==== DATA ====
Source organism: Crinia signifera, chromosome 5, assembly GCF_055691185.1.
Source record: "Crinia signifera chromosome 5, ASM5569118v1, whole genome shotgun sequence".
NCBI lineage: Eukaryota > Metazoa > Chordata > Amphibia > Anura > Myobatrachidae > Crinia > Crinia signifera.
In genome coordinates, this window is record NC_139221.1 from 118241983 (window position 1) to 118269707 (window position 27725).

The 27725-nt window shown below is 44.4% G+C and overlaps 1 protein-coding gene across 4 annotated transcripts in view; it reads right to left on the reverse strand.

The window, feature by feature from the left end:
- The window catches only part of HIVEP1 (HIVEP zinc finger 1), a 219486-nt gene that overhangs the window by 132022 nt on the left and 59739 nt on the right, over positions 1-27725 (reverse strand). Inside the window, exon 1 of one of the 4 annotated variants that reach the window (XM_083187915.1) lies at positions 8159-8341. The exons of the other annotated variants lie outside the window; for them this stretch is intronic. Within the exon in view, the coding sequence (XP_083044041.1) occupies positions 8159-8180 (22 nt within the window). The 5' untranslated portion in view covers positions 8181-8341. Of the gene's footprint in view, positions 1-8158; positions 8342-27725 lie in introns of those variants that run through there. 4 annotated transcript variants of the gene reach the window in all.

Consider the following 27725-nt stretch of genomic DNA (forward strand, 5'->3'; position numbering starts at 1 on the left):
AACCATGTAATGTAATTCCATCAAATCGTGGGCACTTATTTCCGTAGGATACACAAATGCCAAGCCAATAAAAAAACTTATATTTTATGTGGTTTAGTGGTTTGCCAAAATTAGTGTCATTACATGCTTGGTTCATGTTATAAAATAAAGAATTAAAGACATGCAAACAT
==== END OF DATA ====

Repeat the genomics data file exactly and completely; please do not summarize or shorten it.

Source organism: Crinia signifera, chromosome 5, assembly GCF_055691185.1.
Source record: "Crinia signifera chromosome 5, ASM5569118v1, whole genome shotgun sequence".
NCBI lineage: Eukaryota > Metazoa > Chordata > Amphibia > Anura > Myobatrachidae > Crinia > Crinia signifera.
In genome coordinates, this window is record NC_139221.1 from 118241983 (window position 1) to 118269707 (window position 27725).

The 27725-nt window shown below is 44.4% G+C and overlaps 1 protein-coding gene across 4 annotated transcripts in view; it reads right to left on the reverse strand.

The window, feature by feature from the left end:
- The window catches only part of HIVEP1 (HIVEP zinc finger 1), a 219486-nt gene that overhangs the window by 132022 nt on the left and 59739 nt on the right, over positions 1-27725 (reverse strand). Inside the window, exon 1 of one of the 4 annotated variants that reach the window (XM_083187915.1) lies at positions 8159-8341. The exons of the other annotated variants lie outside the window; for them this stretch is intronic. Within the exon in view, the coding sequence (XP_083044041.1) occupies positions 8159-8180 (22 nt within the window). The 5' untranslated portion in view covers positions 8181-8341. Of the gene's footprint in view, positions 1-8158; positions 8342-27725 lie in introns of those variants that run through there. 4 annotated transcript variants of the gene reach the window in all.

Consider the following 27725-nt stretch of genomic DNA (forward strand, 5'->3'; position numbering starts at 1 on the left):
AACCATGTAATGTAATTCCATCAAATCGTGGGCACTTATTTCCGTAGGATACACAAATGCCAAGCCAATAAAAAAACTTATATTTTATGTGGTTTAGTGGTTTGCCAAAATTAGTGTCATTACATGCTTGGTTCATGTTATAAAATAAAGAATTAAAGACATGCAAACAT